By: Fiona Ngarachu, Moses Muriuki, Claire Bedelian
The BRACEDx (Building Resilience and Adaptation to Climate Extremes and Disasters) project, held a multi-stakeholder workshop on the 21stof May 2019 at the ICT hall in Wajir County, Kenya. This workshop served as an end of project meeting to present the work that had been done under the project to various stakeholders who were assembled. These presentations focused on a resource mapping exercise and a county water governance study, both led by the Wajir County Government; a pastoralism and policy training workshop for Wajir’s county government actors carried out with the support of Mercy Corps and IIED; as well the roles of the Wajir Community Radio, the Wajir County Water and Sewerage Company (WAJWASCO), and the Regional Centre for Mapping of Resources for Development (RCMD), who have been valuable partners in the project.
There was also the opportunity for a presentation on the BRECcIA project, which is spearheading two research projects in Wajir through the small research projects; 1) Effects of land use change on water security and pasture resources in Lagha Bor Catchment in Wajir County, led by Joy Obando and Moses Muriuki and 2) Building capacity for food and water security policy uptake in Kitui and Wajir counties of Kenya led by Fiona Ngarachu.
The culmination of the workshop was the official launch of the county’s GIS lab by the county governor, His Excellency Ambassador Mohamed A. Mohamud and Yohannes Wolday, the Country Director of Mercy Corps Kenya. Wajir County is only the second county in the country, after Vihiga County, to launch its own GIS lab. In his speech at the workshop, His Excellency the governor noted that projects like BRACEDx were essential where the focus was on assistance with “[…] developing a policy and legislative framework to support pastoralists livelihoods is an important focus in counties like Wajir, where pastoralism is the dominant livelihood with 80% of the population dependent on livestock keeping.”
The BRECcIA presentation introduced the project to the stakeholders in terms of its objectives, vision and mission as well as indicating that the two SRP projects are keen to work with the stakeholders to identify areas where they could best come in. Indeed, it was clear from the presentation of the water governance study that the second project on capacity building for food and water policy uptake could take what was an initial pilot study further, by addressing some of the gaps that the study raised, such as the challenges of policy implementation.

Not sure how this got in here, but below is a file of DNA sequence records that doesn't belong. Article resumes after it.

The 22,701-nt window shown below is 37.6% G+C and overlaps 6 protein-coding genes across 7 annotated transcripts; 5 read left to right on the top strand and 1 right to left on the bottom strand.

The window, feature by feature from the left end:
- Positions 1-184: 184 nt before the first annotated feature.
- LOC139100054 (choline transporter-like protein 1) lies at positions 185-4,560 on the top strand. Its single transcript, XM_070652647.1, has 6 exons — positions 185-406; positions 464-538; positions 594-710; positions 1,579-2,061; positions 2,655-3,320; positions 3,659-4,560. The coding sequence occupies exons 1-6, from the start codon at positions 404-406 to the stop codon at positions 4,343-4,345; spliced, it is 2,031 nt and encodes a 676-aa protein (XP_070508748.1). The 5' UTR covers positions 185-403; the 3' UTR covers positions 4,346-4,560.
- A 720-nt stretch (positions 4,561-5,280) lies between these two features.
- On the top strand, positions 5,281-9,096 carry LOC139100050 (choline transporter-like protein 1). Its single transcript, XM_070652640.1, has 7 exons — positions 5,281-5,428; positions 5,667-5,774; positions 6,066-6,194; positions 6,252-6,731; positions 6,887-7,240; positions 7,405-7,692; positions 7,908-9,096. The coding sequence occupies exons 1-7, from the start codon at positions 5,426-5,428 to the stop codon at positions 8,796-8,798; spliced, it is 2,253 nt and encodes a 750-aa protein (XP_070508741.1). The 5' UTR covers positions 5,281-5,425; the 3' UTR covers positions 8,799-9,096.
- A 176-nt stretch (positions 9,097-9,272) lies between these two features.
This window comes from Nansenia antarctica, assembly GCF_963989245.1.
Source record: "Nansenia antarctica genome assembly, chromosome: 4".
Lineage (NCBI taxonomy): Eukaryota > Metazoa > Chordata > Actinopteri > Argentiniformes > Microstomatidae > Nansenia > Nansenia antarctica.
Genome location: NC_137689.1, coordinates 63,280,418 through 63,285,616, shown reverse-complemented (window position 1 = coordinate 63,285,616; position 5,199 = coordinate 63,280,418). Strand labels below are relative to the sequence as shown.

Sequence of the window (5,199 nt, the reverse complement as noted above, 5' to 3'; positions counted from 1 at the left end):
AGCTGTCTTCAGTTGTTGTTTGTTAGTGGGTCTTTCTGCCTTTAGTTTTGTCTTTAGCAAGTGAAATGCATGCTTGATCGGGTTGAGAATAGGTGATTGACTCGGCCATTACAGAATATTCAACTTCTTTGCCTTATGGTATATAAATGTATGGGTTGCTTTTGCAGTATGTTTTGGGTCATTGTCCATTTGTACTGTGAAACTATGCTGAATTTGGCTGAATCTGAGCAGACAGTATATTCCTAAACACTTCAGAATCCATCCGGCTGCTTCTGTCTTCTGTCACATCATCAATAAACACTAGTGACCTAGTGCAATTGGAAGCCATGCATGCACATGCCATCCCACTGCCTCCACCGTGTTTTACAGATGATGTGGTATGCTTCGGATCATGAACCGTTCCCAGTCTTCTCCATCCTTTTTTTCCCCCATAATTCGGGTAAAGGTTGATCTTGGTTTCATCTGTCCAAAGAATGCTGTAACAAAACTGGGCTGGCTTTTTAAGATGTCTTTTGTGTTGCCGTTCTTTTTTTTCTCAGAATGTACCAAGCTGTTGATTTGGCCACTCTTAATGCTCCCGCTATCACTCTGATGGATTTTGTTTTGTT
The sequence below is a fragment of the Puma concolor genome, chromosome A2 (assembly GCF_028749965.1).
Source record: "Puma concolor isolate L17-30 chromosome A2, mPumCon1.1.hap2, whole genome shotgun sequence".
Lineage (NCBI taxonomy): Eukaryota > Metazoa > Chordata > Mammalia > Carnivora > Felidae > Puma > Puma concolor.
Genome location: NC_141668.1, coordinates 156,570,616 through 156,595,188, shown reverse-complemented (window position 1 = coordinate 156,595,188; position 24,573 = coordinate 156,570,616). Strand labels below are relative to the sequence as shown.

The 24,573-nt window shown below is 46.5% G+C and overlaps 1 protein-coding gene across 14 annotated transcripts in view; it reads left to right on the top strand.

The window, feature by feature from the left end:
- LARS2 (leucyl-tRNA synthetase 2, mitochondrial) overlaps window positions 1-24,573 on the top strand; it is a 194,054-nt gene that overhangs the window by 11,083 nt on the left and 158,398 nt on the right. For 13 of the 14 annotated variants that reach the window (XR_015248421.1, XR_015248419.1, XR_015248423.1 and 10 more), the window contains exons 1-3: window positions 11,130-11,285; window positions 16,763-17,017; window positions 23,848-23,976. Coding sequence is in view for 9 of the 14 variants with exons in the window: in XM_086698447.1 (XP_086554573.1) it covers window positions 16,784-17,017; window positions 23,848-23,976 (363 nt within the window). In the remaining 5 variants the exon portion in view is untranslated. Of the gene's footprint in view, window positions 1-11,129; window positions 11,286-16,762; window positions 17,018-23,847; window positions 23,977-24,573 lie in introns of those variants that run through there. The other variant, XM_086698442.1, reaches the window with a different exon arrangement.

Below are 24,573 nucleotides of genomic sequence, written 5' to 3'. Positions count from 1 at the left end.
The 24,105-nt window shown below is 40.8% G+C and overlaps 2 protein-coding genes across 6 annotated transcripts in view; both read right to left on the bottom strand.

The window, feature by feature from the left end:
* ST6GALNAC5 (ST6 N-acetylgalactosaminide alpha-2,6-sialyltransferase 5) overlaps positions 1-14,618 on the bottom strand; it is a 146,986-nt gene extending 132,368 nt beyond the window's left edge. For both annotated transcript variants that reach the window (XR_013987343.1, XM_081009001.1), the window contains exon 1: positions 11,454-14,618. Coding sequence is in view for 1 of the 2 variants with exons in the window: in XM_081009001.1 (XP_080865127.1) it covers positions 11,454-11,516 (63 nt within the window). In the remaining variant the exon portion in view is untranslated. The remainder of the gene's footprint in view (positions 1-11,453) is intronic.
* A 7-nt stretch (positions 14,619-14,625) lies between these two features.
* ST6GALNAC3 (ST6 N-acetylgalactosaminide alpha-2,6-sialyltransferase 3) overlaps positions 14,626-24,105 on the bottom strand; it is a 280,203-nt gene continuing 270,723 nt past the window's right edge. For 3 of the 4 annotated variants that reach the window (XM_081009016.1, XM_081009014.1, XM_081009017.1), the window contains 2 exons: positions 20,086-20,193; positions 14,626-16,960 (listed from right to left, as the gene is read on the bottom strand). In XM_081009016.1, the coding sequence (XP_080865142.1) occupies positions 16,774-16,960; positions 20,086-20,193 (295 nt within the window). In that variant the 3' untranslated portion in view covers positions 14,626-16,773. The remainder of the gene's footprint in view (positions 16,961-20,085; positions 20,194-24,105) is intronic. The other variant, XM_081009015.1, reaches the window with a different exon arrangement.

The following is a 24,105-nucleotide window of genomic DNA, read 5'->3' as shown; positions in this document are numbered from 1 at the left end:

During the presentations by Wajir County government, it was clear that much has been achieved in terms of mapping of resources including water points, grazing areas and settlements as well as investigating the potential of both local and international marketing of locally produced products such as camel milk and camel meat. While it was clear from presenters that both development of settlements and water points have effects on pasture resources thereby affecting livestock-based livelihoods, one of the gaps that was raised was that it was not clear to what extent the pasture resources have been affected. In addition, one other point that could be investigated is the effects of the increasing number of drilled boreholes on groundwater in the county.
Moses in particular was interested in how his PhD study, which is under the project led by Joy Obando, could connect to the work that the county government were doing. He noted that this would be done by providing the answers to the questions “by how much?” and “how to?” improve water and pasture resources for sustainable food security in a livestock dependent livelihood system. His PhD study, on the “Effects of land use change on water security and pasture resources in Lagha Bor Catchment in Wajir County” is set to add value by undertaking a land use land cover change to understand and quantify the effects of the development of artificial water points and increasing settlements on groundwater and pasture resources. The study will help in identifying the location and type of action that needs to be taken in order to realize improved outcomes. While investigating the action of land use change on groundwater resources, the study will evaluate the trends in recharge and abstraction. At the end, the study will as well help to establish innovative measures for improved water and pasture resources in the study area and County at large, and therefore directly contribute to the resource mapping that the County has undertaken. The PhD project will have the opportunity to work directly in partnership with the County through the GIS lab, which will provide spatial information relating to water and settlement developments in the County. The County will benefit from the BRECcIA small research projects through data sharing, workshop information disseminations and hand on trainings. It is also expected that the outputs from the research studies will contribute to the community land act and rangeland bills as well as water bills that are currently under formulation in the County.
Moses is a PhD student at Kenyatta University whose fieldwork is funded through the BRECcIA project.